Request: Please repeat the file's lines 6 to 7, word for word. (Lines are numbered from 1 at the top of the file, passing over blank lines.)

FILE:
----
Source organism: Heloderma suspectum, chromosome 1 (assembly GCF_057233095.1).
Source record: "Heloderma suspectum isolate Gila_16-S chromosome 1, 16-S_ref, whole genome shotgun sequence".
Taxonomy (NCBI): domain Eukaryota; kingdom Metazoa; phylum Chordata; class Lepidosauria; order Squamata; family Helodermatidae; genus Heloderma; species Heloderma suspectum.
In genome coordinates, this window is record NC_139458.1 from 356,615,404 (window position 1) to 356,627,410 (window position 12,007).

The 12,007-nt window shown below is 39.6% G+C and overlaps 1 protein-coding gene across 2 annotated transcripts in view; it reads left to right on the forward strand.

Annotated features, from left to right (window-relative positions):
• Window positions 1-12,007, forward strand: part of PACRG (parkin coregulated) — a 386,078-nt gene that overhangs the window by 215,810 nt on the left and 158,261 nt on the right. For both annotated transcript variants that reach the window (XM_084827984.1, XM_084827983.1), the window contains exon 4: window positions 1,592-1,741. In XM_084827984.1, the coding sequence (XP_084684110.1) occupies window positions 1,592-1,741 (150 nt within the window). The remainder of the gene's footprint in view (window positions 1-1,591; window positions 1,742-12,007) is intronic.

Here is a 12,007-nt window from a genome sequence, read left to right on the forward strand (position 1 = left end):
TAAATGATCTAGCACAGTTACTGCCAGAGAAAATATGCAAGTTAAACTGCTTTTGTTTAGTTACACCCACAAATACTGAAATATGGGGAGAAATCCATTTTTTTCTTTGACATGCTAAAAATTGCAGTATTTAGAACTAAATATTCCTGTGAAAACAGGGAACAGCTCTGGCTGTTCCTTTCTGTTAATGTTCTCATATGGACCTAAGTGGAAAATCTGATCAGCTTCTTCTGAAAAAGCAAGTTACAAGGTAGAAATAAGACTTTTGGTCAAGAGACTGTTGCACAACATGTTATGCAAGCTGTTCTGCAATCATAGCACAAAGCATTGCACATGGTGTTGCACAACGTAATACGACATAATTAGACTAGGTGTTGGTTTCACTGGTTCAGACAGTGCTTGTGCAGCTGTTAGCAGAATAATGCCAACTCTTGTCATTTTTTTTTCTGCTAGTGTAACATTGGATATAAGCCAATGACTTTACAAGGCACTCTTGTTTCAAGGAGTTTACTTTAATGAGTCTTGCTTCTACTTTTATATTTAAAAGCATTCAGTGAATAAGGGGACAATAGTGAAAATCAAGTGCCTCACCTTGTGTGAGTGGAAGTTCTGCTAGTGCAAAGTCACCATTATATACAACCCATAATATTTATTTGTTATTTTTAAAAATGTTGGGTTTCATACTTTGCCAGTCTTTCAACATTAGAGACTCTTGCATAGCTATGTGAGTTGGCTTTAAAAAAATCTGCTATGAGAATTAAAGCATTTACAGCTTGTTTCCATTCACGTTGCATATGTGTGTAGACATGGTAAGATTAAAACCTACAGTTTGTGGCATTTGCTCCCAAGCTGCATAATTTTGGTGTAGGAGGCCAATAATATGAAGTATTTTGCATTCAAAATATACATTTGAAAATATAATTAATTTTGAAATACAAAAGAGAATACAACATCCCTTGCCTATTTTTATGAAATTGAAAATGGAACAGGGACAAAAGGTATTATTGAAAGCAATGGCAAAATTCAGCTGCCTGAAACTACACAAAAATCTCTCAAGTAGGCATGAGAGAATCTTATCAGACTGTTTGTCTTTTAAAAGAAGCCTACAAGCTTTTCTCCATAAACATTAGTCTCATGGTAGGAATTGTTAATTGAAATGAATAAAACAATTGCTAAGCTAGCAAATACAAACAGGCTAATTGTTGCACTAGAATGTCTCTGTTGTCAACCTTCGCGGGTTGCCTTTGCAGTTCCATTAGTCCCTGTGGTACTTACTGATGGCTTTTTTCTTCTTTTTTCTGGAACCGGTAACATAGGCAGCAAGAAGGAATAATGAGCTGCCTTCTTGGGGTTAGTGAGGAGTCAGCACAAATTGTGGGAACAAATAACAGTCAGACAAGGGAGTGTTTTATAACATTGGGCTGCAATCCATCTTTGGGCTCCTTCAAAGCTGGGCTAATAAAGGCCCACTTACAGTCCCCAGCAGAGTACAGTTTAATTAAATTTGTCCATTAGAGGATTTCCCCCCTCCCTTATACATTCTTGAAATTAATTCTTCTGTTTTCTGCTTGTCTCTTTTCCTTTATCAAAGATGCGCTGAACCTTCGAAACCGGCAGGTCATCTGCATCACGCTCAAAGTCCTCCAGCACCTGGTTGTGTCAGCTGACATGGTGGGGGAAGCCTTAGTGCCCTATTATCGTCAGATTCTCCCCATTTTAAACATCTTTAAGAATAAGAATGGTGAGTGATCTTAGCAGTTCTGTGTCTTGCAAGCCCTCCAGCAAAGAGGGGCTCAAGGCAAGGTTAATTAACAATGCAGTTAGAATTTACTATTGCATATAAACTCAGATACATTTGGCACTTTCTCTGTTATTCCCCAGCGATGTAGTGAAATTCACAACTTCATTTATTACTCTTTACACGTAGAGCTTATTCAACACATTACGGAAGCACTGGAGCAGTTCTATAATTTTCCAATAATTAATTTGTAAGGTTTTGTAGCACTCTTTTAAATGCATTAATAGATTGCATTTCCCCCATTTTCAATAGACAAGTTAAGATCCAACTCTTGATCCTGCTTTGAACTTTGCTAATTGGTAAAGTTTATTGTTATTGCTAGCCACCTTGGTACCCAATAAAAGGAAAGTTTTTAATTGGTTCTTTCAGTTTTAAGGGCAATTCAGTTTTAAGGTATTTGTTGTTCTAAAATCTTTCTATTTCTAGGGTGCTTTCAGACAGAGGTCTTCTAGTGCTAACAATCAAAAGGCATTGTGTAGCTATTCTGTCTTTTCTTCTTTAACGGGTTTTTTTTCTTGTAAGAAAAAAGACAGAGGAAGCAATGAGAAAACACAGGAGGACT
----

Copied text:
Annotated features, from left to right (window-relative positions):
• Window positions 1-12,007, forward strand: part of PACRG (parkin coregulated) — a 386,078-nt gene that overhangs the window by 215,810 nt on the left and 158,261 nt on the right. For both annotated transcript variants that reach the window (XM_084827984.1, XM_084827983.1), the window contains exon 4: window positions 1,592-1,741. In XM_084827984.1, the coding sequence (XP_084684110.1) occupies window positions 1,592-1,741 (150 nt within the window). The remainder of the gene's footprint in view (window positions 1-1,591; window positions 1,742-12,007) is intronic.